This paper is part of a symposium-in-print dedicated to Professor Eduardo. A. Lissi on the occasion of his 70th birthday.
Proton and Electron Transfer in the Excited State Quenching of Phenosafranine by Aliphatic Amines†
Article first published online: 22 MAY 2007
Photochemistry and Photobiology
Volume 83, Issue 3, pages 535–541, May/June 2007
How to Cite
Broglia, M. F., Bertolotti, S. G. and Previtali, C. M. (2007), Proton and Electron Transfer in the Excited State Quenching of Phenosafranine by Aliphatic Amines. Photochemistry and Photobiology, 83: 535–541. doi: 10.1562/2006-07-31-RA-989
- Issue published online: 22 MAY 2007
- Article first published online: 22 MAY 2007
- Received 31 July 2006; accepted 1 November 2006; published online 9 November 2006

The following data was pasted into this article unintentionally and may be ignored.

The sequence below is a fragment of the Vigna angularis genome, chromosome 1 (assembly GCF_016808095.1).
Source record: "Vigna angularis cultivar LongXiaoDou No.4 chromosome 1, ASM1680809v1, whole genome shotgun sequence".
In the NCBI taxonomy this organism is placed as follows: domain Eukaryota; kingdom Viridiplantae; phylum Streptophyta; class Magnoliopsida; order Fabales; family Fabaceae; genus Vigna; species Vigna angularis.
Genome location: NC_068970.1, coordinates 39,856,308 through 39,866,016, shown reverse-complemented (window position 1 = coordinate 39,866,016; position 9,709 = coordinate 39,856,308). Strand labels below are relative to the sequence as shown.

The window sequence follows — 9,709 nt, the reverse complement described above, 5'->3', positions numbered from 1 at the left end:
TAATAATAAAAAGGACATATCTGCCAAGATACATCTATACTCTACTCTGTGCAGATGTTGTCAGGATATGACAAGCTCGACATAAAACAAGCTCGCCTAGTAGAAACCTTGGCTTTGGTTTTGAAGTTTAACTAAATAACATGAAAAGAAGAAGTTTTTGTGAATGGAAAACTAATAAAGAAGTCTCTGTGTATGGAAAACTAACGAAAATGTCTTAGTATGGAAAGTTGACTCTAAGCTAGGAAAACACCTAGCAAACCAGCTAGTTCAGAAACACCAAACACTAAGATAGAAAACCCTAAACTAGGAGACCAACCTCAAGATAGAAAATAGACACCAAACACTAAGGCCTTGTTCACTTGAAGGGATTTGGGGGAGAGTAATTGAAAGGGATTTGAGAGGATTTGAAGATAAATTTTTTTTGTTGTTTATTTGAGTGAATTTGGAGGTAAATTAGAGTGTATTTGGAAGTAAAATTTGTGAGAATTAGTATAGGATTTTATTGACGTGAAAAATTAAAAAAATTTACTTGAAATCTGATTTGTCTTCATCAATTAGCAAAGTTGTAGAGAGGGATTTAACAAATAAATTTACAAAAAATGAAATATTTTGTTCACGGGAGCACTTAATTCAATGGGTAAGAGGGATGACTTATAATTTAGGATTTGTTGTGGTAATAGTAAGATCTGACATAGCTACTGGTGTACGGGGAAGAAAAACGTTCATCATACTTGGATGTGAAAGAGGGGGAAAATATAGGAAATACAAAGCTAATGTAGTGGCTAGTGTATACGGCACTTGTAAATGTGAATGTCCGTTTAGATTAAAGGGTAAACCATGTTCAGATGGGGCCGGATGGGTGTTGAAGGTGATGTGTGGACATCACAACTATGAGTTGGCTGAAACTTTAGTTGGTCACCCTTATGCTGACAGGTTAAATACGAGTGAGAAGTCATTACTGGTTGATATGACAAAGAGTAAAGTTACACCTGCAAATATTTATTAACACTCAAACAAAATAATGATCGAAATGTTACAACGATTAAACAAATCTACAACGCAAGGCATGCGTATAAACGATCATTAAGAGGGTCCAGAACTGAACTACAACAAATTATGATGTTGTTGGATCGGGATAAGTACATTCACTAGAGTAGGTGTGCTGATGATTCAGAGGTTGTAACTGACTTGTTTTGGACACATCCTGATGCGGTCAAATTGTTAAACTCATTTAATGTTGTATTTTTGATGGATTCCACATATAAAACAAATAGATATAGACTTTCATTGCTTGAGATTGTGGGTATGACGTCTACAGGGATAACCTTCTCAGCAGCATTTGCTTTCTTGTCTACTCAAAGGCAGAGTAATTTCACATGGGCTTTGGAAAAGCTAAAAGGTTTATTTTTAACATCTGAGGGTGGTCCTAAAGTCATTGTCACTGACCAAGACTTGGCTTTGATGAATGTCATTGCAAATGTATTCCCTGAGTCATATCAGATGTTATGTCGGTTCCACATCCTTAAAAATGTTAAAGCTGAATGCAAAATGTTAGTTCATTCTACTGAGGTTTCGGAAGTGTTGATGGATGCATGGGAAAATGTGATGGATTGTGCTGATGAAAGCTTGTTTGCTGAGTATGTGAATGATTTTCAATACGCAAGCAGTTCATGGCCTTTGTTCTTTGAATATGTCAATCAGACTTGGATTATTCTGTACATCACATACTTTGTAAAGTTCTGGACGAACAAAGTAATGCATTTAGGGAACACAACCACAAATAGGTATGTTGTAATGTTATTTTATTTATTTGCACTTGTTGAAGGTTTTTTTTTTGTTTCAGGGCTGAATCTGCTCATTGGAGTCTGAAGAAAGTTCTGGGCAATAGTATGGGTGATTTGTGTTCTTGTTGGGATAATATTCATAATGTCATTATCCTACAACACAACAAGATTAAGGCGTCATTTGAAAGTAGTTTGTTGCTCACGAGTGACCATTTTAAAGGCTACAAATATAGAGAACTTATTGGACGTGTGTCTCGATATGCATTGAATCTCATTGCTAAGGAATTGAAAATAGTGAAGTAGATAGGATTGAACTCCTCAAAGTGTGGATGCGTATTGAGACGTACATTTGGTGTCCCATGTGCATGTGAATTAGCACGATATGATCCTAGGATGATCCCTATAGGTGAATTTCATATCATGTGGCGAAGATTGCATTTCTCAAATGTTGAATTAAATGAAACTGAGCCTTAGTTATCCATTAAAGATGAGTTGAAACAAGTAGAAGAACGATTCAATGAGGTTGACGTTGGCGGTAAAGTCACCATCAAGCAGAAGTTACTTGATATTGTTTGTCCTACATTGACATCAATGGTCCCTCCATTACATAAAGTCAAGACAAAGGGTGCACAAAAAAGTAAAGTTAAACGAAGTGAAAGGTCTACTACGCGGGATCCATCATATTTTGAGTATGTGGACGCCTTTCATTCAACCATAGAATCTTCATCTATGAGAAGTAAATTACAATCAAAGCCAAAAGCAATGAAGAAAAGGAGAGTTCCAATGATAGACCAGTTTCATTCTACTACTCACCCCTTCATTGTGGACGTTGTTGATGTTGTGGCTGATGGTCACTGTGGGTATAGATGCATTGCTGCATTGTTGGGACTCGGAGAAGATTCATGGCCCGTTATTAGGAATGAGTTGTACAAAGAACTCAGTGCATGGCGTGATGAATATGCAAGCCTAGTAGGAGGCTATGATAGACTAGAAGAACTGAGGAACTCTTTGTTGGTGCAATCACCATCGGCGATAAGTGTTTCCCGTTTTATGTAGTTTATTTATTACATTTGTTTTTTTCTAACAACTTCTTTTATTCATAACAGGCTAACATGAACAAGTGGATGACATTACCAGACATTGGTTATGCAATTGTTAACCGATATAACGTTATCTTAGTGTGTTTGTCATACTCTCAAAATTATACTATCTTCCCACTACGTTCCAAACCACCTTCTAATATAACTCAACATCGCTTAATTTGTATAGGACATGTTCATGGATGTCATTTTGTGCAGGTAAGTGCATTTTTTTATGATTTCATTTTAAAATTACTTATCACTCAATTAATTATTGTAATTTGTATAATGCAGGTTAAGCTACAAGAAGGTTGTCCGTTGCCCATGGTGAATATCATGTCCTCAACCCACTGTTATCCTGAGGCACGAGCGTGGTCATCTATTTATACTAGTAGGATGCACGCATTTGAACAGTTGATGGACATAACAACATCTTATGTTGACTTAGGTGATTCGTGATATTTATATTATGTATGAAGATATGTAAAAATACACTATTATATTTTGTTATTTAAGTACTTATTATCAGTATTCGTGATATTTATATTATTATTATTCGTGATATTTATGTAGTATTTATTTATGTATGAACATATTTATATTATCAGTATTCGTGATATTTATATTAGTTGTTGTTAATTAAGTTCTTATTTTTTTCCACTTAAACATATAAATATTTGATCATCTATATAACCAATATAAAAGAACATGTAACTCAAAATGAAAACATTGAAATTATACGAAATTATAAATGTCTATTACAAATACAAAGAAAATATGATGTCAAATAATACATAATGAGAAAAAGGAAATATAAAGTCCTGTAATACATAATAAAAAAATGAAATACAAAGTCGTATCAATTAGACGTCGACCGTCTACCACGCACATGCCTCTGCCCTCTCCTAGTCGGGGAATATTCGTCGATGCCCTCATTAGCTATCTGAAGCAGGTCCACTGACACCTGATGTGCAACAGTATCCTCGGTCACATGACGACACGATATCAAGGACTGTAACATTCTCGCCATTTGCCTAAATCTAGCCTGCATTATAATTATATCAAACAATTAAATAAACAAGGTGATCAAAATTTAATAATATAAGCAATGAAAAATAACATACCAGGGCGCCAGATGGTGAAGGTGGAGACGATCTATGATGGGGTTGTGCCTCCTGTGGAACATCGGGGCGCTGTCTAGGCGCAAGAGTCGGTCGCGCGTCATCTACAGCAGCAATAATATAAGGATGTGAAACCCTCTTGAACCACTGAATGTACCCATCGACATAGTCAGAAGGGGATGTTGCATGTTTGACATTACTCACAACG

The quenching of the excited singlet and triplet states of phenosafranine by aliphatic amines was investigated in acetonitrile and methanol. The rate constants for the quenching of the excited singlet state depend on the one-electron redox potential of the amine suggesting a charge transfer process. However, for the triplet state, quenching dependence on the redox potential either is opposite to the expectation or there is not dependence at all. Moreover, in MeOH the first-order rate constant for the decay of the triplet state, kobs presents a downward curvature as a function of the amine concentration. This behavior was interpreted in terms of the reversible formation of an intermediate excited complex, and from a kinetic analysis the equilibrium constant Kexc could be extracted. The log Kexc shows a linear relationship with the pKb of the amine. On the other hand, for the triplet state quenching in acetonitrile kobs varies linearly with the amine concentration. Nevertheless, the quenching rate constants correlate satisfactorily with pKb and not with the redox potential. The results were interpreted in terms of a proton transfer quenching, reversible in the case of MeOH and irreversible in MeCN. This was further confirmed by the transient absorption spectra obtained by laser flash photolysis. The transient absorption immediately after the triplet state quenching could be assigned to the unprotonated form of the dye. At later times the spectrum matches the semireduced form of the dye. The overall process corresponds to a one-electron reduction of the dye mediated by the deprotonated triplet state.